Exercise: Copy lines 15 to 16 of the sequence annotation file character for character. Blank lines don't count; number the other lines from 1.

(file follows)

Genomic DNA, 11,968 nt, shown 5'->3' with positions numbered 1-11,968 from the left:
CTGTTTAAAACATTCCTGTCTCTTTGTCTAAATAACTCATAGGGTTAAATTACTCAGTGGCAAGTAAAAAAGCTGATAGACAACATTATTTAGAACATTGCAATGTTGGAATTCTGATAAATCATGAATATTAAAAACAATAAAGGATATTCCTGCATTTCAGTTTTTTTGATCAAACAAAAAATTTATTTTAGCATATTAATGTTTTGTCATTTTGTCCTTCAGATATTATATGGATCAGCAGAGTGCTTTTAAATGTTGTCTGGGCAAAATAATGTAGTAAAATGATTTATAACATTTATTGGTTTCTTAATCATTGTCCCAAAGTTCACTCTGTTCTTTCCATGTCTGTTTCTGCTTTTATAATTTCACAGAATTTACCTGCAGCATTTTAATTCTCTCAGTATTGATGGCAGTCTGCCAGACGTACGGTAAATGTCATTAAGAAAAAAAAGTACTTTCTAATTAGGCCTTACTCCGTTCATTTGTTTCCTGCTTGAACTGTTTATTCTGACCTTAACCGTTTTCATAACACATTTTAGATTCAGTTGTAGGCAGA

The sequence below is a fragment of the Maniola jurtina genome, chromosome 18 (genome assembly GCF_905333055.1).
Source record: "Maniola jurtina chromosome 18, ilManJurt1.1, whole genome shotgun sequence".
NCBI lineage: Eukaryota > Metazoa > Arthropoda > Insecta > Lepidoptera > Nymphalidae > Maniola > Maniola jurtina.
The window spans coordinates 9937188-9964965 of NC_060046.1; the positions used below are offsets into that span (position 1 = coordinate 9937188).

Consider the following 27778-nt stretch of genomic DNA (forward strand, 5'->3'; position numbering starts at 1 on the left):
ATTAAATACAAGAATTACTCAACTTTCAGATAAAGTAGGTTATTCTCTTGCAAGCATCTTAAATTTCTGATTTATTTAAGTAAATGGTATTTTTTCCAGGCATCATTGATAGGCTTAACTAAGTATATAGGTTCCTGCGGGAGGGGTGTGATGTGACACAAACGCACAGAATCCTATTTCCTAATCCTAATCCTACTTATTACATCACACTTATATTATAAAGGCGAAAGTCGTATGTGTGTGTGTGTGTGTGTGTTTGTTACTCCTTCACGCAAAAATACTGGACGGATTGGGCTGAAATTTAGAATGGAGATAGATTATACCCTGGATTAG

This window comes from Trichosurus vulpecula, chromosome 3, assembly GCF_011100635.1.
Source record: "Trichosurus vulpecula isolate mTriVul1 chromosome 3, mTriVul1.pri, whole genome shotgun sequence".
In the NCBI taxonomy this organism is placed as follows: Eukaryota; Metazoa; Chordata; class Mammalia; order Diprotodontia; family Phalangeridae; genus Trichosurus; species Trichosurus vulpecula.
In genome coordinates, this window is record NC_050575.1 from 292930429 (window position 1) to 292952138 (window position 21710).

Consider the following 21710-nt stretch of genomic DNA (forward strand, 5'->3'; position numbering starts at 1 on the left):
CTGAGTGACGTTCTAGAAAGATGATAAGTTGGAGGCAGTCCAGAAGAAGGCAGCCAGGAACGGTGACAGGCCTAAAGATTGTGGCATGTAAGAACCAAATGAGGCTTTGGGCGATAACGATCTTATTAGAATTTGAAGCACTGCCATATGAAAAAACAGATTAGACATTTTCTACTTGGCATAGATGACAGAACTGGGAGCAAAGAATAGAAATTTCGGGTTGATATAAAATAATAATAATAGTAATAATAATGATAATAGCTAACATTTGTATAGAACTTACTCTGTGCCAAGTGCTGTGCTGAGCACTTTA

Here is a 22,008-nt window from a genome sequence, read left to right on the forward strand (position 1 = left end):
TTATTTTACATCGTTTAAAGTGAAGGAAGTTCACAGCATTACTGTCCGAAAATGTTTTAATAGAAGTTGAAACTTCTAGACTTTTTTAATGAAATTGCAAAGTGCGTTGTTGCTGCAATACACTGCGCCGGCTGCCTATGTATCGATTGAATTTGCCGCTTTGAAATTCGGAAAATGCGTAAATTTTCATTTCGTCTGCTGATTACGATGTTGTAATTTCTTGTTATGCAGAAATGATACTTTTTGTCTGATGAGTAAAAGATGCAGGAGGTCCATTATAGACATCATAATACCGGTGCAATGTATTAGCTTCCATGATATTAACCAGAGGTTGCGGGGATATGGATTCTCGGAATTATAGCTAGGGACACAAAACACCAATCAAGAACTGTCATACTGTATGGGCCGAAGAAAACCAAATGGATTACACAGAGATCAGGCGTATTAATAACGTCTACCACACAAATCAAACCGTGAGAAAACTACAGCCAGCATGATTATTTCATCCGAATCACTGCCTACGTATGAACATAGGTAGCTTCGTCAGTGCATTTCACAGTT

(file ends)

Here is a 22,008-nt window from a genome sequence, read left to right on the forward strand (position 1 = left end):
TTATTTTACATCGTTTAAAGTGAAGGAAGTTCACAGCATTACTGTCCGAAAATGTTTTAATAGAAGTTGAAACTTCTAGACTTTTTTAATGAAATTGCAAAGTGCGTTGTTGCTGCAATACACTGCGCCGGCTGCCTATGTATCGATTGAATTTGCCGCTTTGAAATTCGGAAAATGCGTAAATTTTCATTTCGTCTGCTGATTACGATGTTGTAATTTCTTGTTATGCAGAAATGATACTTTTTGTCTGATGAGTAAAAGATGCAGGAGGTCCATTATAGACATCATAATACCGGTGCAATGTATTAGCTTCCATGATATTAACCAGAGGTTGCGGGGATATGGATTCTCGGAATTATAGCTAGGGACACAAAACACCAATCAAGAACTGTCATACTGTATGGGCCGAAGAAAACCAAATGGATTACACAGAGATCAGGCGTATTAATAACGTCTACCACACAAATCAAACCGTGAGAAAACTACAGCCAGCATGATTATTTCATCCGAATCACTGCCTACGTATGAACATAGGTAGCTTCGTCAGTGCATTTCACAGTT